World Water Day: UN Report on Water 2019 ‘Leaving No One Behind’

Today on the World Water Day, we take a closer look into the UN's World Water Development Report 2019: ‘Leaving no one behind’

Almost a decade ago, The United Nations General Assembly adopted a resolution recognizing “the right to safe and clean drinking water and sanitation as a human right” and in 2015, it became Sustainable Development Goal 6 of the 2030 Agenda for Sustainable Development which aims to guarantee sustainable management of, and access to, water and sanitation for all by 2030.

Yet, despite significant progress over the past 15 years, three in ten people (2.1 billion) do not have access to safe drinking water and 4.5 billion people, or six in ten, had no safely managed sanitation facilities. The world is still off track in achieving this important goal.

“Access to water is a vital right for the dignity of every human being,” declared UNESCO Director-General Audrey Azoulay. “Yet, billions of people are still deprived of this right. The new edition of the UN World Water Development Report shows that collective determination to move forward and efforts to include those who have been left behind in the decision making process could make this right a reality.”

The latest United Nations World Water Development Report, Leaving No One Behind, explores the symptoms of exclusion and investigates ways to overcome inequalities. “The numbers speak for themselves. As the Report shows, if the degradation of the natural environment and the unsustainable pressure on global water resources continue at current rates, 45% of global Gross Domestic Product and 40% of global grain production will be at risk by 2050. Poor and marginalized populations will be disproportionately affected, further exacerbating already rising inequalities […] The 2019 Report provides evidence of the need to adapt approaches, in both policy and practice, to address the causes of exclusion and inequality,” said Gilbert F. Houngbo, Chair of UN-Water and President of the International Fund for Agricultural Development.

These figures hide significant disparities. On a global scale, half of the people who drink water from unsafe sources live in Africa. In Sub-Saharan Africa, only 24% of the population have access to safe drinking water, and 28% have basic sanitation facilities that are not shared with other households.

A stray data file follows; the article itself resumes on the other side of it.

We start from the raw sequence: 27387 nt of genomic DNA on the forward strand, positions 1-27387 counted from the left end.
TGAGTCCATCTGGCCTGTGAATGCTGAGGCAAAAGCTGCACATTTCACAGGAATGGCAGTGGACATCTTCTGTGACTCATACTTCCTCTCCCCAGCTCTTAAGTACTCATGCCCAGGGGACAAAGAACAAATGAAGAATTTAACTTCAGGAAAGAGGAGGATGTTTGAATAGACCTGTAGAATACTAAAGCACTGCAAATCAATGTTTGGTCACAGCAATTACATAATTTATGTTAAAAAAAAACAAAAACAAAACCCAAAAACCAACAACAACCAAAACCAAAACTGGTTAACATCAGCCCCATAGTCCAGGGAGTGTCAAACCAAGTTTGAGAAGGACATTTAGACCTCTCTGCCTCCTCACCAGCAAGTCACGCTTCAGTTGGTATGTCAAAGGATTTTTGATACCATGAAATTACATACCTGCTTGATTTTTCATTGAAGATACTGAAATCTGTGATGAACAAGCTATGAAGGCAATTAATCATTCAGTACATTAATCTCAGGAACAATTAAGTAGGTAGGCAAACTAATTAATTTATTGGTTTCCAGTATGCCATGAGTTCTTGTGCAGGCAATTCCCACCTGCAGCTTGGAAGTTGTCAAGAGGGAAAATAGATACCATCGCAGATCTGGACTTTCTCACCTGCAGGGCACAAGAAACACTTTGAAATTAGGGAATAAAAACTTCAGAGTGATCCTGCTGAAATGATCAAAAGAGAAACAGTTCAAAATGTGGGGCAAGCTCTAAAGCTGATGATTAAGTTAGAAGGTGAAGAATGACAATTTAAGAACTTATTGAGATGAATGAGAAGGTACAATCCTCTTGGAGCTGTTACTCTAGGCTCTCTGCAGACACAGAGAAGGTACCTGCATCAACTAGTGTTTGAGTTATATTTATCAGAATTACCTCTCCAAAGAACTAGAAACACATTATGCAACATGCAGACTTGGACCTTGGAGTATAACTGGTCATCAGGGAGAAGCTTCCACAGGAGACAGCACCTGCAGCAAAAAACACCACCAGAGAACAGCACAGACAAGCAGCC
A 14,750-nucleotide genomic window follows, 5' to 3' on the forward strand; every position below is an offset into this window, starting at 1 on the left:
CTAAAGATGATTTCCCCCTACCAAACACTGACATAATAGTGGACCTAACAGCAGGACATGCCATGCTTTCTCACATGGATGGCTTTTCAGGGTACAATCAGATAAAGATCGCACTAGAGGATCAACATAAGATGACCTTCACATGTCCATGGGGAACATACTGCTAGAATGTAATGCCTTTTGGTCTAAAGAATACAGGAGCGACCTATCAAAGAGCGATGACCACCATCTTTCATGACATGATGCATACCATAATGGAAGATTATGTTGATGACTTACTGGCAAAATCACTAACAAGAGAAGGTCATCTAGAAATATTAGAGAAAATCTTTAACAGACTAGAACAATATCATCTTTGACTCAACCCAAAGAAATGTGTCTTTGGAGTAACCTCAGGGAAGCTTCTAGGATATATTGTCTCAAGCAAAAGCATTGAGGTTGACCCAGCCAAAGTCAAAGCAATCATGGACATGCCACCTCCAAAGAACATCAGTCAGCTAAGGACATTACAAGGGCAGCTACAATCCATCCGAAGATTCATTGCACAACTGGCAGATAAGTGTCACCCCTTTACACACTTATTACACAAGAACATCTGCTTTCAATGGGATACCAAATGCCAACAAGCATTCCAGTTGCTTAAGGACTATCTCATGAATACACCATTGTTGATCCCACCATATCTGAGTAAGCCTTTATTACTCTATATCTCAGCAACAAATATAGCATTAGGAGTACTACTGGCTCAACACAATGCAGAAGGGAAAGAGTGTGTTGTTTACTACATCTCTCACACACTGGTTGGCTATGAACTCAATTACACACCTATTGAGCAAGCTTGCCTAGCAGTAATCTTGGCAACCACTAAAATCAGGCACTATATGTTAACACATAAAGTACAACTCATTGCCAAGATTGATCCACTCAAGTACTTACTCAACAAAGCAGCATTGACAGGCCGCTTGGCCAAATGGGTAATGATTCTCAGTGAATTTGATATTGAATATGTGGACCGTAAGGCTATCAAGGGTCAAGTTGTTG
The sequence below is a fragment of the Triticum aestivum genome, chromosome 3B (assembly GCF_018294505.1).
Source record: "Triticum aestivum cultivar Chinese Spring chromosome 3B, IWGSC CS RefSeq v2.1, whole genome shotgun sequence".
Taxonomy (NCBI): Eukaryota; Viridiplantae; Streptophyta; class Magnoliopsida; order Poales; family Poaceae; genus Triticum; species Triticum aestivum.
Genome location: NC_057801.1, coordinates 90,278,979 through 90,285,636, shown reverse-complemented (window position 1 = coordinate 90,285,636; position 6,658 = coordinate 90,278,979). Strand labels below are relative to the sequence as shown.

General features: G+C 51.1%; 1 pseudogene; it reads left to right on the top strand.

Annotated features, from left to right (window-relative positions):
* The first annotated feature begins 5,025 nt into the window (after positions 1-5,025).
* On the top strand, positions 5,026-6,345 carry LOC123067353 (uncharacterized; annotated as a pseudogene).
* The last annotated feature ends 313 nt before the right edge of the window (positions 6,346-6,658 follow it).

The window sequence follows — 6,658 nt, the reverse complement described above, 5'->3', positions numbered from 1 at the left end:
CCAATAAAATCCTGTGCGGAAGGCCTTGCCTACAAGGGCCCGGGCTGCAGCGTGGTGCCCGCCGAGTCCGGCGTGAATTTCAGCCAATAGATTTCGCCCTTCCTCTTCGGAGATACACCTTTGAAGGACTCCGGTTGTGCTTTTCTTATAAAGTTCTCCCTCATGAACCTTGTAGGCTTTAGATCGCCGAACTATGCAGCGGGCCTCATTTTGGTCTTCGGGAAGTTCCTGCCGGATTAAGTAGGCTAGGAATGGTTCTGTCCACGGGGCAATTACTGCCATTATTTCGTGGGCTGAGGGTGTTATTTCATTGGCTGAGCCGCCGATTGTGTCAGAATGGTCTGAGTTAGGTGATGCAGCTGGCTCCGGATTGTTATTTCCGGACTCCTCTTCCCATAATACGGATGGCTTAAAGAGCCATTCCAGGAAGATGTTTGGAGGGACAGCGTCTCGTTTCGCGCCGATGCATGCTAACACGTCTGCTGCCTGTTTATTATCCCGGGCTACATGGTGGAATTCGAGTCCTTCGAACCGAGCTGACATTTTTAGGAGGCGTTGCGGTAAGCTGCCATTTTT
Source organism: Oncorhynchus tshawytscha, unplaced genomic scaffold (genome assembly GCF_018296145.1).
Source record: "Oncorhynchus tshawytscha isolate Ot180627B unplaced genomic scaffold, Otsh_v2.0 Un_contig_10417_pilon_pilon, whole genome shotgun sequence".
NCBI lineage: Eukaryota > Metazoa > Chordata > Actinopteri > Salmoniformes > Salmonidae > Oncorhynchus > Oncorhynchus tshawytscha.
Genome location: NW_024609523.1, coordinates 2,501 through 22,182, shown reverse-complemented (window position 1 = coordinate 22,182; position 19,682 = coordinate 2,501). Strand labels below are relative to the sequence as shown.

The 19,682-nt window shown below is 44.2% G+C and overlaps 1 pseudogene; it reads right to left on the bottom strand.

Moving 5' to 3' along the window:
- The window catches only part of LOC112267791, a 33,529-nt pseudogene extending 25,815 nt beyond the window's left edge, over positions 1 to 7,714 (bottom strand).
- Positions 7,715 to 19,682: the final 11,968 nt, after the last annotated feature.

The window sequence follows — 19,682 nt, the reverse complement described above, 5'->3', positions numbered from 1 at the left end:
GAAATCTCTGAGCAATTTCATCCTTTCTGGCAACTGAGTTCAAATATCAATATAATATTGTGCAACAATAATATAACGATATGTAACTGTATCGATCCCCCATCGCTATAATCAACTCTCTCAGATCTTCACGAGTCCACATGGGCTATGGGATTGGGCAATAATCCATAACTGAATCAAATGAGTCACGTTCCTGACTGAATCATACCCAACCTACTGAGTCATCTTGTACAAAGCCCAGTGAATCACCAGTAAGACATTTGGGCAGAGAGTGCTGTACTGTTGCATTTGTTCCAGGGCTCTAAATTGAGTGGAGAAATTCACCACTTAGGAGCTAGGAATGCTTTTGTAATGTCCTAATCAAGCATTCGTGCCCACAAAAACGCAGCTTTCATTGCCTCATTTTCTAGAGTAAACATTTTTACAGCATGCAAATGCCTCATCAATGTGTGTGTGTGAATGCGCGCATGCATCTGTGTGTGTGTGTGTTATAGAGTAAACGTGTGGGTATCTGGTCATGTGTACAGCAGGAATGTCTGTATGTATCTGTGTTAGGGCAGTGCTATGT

Moreover, an annual average of 25.3 million people are forced to migrate because of natural disasters, twice as many as in the early 1970s – a number expected to raise further due to climate change.


  • Water use has been increasing worldwide by about 1% per year since the 1980s. This steady rise has principally been led by surging demand in developing countries and emerging economies.
  • Global water demand is expected to continue increasing at a similar rate until 2050.
  • Over 2 billion people live in countries experiencing high water stress. Although the global average water stress is only 11%, 31 countries experience water stress between 25% (which is defined as the minimum threshold of water stress) and 70%, and 22 countries are above 70% and are therefore under serious water stress.
  • Estimates suggest that if the degradation of the natural environment and the unsustainable pressures on global water resources continue, 45% of the global gross domestic product (GDP), 52% of the world’s population and 40% of global grain production will be at risk by 2050.
  • Several water-related diseases, including cholera and schistosomiasis, remain widespread across many developing countries.
  • Nutrient loadings remain one of the most prevalent forms of water pollution and the majority of nutrient emissions originate from agriculture.
  • About 90% of all natural disasters are water-related. Climate change is expected to increase the frequency and magnitude of extreme weather events.
  • The concept of ‘war over water’ combined with the fact that there are 286 international rivers and 592 transboundary aquifers shared by 153 countries it could be expected that water-related conflicts will rise- 94 from 2000 to 2009, 263 from 2010 to 2018.
  • The number of chronically undernourished people on the planet increased from 777 million in 2015 to 815 million in 2016.
  • Globally, 155 million children under five years of age suffer from stunted growth.

The Report makes a startling revelation about the gender disparity, Women are slightly more likely to be food insecure than men in every region of the world whether it is developed or developing side of the world.

The Report in its conclusion says, “The links between water and broader decisions regarding food and energy security, humanitarian crises, economic development, and environmental sustainability often remain unrecognized or poorly understood. Yet, in an increasingly globalized world, the impacts of water-related decisions cross borders and affect everyone.”

It suggests Inclusive policies to achieve Sustainable Development Goal 6. They are also needed to defuse conflicts between different water users. The Report demonstrates that investing in water supply and sanitation makes good economic sense. The return on investment is high in general and for the vulnerable and disadvantaged in particular, especially when broader benefits such as health and productivity are taken into account. The multiplier for the return on investment has been globally estimated at 2 for drinking water and 5.5 for sanitation.

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